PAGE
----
by Joseph M. Tanner, b. 1846
Typescript – Special Collections, University of Kentucky Libraries
Call Number: 59M28
transcribed by Heather S. Brinegar
Part One: Its People and Institutions
This good town had its beginning on the banks of the Elkhorn River in the year 1779 four years after the first shot was fired in the War of the Revolution near its name-sake, at Concord Bridge, and elder sister in the state of Massachusetts – the shot “fired by the embattled farmers” and which “sounded around the world”. The stream was appropriately named Elkhorn, for the species of deer indicated by the name roamed in great numbers thru the majestic forests near-by with only the Indians to contest their supremacy, the strongest imagination cannot so visualize the country thereabouts – the towering trees, the rolling pastures, the great limpid streams – all filled with many beautiful birds & fishes & animals wild and fleet-footed but not ferocious – as to exaggerate the reality. There are and were other places where on account of mountains & waterfalls & atmosphere, the element of grandeur enters in more largely, but as a region appealing to sight & imagination for its beauty, and to the practical minded as a place to enjoy life and acquire a competency, there are few now and none superior to it in that early day.
Our ancestors, the pioneers or this region, were high-minded, intelligent, resourceful, courageous – able & willing to contend with the forests and Indians, encouraged by the splendid prospects that lay beyond when their victory was accomplished.
The book of which Mr. George W. Ranck is the author is the on real history of Lexington so far as I am informed; the term Recollections designates more correctly than History what I am endeavoring to write it imparts a more intimate tone, and permits the intermingling of incidents and events that are not strictly historical but rather reminiscent. Mr. Ranck’s book went to press in 1872 and contains very interesting accounts of the industries institutions growth and development and partial relapses of Lexington and of the people identified with them during the first 93 years of its existence. I hope to make these papers or book if they acquire that dignity more cheerful reading than would be a mere recital of facts in chronological order. In order to justify and give a distinct meaning to the word Fifty in the title the aim will be to record the best remembered and most prominent events during the fifty years form 1860 to 1910. The clearest and fullest recollection will be of the 32 years from 1873 to 1905 during the whole of which period I was a resident of Lexington or its immediate vicinity engaged continuous in the practice of law in its courts and also in buying, selling & renting and examining titles to real estate.
The 1st word in the caption has a vague but very comprehensive significance which well suits the aim of these reminiscent chronicles; they are intended to embrace people and things and events of great variety of character and importance. One of the early correspondents of the Cincinnati Enquirer wrote in one of his letters that there were only three Institutions in Lexington a visitor needed to see – Clay’s monument, Madison C. Johnson and the Court House, which was at that time interesting on account of its age, style of architecture, form of constructure, and steeple which leaned like the Tower of Pisa. I might have used “half a century” instead of “fifty years” but that would seem to be catering to sound and bombast. In order to give an antique flavor and furnish a back-ground for events transpiring since 1860, I may refer to a few occurrences preceding that date; but to prevent these sketches from assuming too much of the tone of ancient history, and to have them maintain as they are intended to do a medieval flavor they may project forward somewhat into the modern period subsequent to 1910.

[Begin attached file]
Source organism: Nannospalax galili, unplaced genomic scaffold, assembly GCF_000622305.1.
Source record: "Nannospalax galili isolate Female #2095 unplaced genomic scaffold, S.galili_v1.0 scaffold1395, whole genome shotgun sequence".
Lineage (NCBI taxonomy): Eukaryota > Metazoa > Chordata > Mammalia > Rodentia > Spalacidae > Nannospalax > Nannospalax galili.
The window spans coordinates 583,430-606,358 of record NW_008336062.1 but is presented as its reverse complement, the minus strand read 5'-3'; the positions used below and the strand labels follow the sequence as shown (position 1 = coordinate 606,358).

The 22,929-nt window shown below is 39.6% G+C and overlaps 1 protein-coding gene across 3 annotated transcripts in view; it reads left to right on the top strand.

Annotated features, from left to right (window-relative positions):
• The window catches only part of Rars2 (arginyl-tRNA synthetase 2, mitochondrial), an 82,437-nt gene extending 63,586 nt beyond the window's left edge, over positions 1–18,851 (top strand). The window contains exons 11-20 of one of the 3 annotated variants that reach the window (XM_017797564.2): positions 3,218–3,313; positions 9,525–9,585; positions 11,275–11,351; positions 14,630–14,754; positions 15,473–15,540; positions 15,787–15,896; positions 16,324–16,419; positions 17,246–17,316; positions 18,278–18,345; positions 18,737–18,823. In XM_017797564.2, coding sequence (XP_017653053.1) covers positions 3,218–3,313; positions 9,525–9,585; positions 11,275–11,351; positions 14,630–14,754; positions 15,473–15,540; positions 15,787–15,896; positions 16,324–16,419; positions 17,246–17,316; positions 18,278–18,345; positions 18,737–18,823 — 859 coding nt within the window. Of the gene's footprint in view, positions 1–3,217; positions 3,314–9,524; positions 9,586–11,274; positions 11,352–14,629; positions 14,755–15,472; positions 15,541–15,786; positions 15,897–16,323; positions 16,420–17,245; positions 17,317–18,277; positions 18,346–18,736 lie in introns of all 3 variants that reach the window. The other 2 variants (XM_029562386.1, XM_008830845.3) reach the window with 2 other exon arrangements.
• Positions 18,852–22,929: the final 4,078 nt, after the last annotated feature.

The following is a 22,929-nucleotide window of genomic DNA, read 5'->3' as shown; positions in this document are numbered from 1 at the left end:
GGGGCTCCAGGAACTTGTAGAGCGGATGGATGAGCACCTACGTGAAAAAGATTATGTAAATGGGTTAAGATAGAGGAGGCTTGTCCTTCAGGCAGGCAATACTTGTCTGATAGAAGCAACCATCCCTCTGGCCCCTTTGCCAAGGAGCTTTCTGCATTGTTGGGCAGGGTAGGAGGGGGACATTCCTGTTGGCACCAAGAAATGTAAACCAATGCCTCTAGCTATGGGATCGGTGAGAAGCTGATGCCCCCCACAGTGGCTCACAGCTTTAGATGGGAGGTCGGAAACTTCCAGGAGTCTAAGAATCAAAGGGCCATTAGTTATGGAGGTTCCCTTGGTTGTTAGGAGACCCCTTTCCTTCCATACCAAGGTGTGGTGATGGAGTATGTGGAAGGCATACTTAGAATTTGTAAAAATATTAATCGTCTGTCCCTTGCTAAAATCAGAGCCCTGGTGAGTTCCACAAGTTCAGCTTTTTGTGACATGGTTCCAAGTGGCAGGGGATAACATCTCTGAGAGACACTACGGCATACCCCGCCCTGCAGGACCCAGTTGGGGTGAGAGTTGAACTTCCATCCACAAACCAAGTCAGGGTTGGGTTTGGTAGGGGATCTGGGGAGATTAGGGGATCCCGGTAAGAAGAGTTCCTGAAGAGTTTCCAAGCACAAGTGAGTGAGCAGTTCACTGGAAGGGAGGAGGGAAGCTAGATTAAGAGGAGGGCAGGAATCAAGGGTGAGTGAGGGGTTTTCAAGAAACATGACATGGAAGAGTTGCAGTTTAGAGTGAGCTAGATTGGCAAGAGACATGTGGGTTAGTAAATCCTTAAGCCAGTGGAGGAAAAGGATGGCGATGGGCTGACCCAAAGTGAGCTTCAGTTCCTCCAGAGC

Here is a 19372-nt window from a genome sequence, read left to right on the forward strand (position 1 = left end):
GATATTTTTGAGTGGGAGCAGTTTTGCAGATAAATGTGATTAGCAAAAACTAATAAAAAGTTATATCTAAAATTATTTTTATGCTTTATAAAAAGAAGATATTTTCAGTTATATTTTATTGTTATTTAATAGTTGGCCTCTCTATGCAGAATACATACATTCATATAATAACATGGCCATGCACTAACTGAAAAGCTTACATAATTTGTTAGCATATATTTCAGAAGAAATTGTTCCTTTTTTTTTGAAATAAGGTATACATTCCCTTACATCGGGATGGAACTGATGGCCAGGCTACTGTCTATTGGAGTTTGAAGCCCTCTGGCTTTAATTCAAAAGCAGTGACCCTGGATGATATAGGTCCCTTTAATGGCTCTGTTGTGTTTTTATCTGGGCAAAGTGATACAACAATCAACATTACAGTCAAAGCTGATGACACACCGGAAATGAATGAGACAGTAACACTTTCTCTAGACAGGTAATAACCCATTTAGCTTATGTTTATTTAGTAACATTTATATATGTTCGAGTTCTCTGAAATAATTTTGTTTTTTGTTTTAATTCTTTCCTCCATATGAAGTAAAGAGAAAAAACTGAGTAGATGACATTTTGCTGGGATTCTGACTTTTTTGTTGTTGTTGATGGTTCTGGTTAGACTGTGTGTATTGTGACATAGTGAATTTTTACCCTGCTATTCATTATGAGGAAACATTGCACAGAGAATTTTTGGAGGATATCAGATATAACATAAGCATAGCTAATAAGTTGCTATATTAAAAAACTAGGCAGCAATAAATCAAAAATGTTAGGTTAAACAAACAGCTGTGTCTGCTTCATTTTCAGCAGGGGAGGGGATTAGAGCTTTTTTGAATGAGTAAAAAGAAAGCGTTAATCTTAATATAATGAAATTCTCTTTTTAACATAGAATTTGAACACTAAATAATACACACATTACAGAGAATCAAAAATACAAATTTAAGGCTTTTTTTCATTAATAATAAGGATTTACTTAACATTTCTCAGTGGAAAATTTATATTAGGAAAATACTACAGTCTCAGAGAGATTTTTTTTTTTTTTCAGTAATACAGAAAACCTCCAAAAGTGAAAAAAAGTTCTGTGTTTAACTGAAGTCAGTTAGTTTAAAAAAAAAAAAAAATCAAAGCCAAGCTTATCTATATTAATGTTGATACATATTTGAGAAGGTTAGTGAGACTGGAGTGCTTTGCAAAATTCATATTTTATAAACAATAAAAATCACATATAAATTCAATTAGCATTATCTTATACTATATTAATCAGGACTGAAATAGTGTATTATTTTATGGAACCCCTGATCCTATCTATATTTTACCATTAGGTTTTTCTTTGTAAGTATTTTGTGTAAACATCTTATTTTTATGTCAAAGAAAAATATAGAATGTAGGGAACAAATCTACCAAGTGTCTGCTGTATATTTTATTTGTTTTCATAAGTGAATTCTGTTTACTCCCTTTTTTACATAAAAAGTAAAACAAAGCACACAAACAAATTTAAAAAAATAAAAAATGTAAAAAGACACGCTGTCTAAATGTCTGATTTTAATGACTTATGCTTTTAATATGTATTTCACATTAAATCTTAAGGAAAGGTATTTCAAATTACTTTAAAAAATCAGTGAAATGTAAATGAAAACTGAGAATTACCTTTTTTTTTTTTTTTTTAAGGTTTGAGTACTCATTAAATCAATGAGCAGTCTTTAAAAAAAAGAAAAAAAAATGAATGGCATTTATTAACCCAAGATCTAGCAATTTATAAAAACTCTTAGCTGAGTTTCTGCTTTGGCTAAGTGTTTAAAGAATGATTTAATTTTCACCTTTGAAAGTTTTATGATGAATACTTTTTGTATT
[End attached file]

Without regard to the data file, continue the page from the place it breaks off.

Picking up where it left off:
These Recollections will not be confined to Lexington, but will include some important persons and events of two or three surrounding counties: an effort will be made to relieve their dullness by interspersing some pen pictures of persons of prominence or having characteristics that attract attention, and with anecdotes illustrative of these characteristics. They will constitute a kind of pot-pouri, but will I think contain some very palatable ingredients, pleasant to the taste of any who are kind enough to partake. A little fun may be poked at some very good friends who growing weary of the cares, contentions and calamities constantly besetting sojourners here – have crossed over and taken up their abode in other realms. Expecting shortly to surrender the struggle here (willy-nilly) as I am now past 80 and exchange our uncertain climate for another entirely unknown and perhaps worse than this – if I should reach the place to which my good friends have emigrated, and if their manes should feel offended at what I may have written in jest, we might be able to even up scores over there. I am quite certain they have not procured return tickets & will not be able to reach me so as to even up matters on this side. While I admit a feeling of resentment against one or two who have crossed the great divide, and one or two who have no reference what ever will be made to them, and in all that is written there shall be no spark of malice against any human being living or dead.
Time casts a glamour over the Past, Distance lends enchantment, we who are in the sere & yellow leaf find a melancholy pleasure viewing in retrospect the scenes of long ago. The present generation may find enjoyment in comparing and contrasting the pregnant Present with the empty and fading Past; they may also if they strongly desire and will make the effort using some imagination see with prophetic eye many wonderful things now hidden from view in the sealed book of futurity; like travel & adventure in countries little known, mental incursions into the realms of the future will disclose many novel and interesting things both good & bad and give zest and freshness to relieve the dull drabness of every-day life.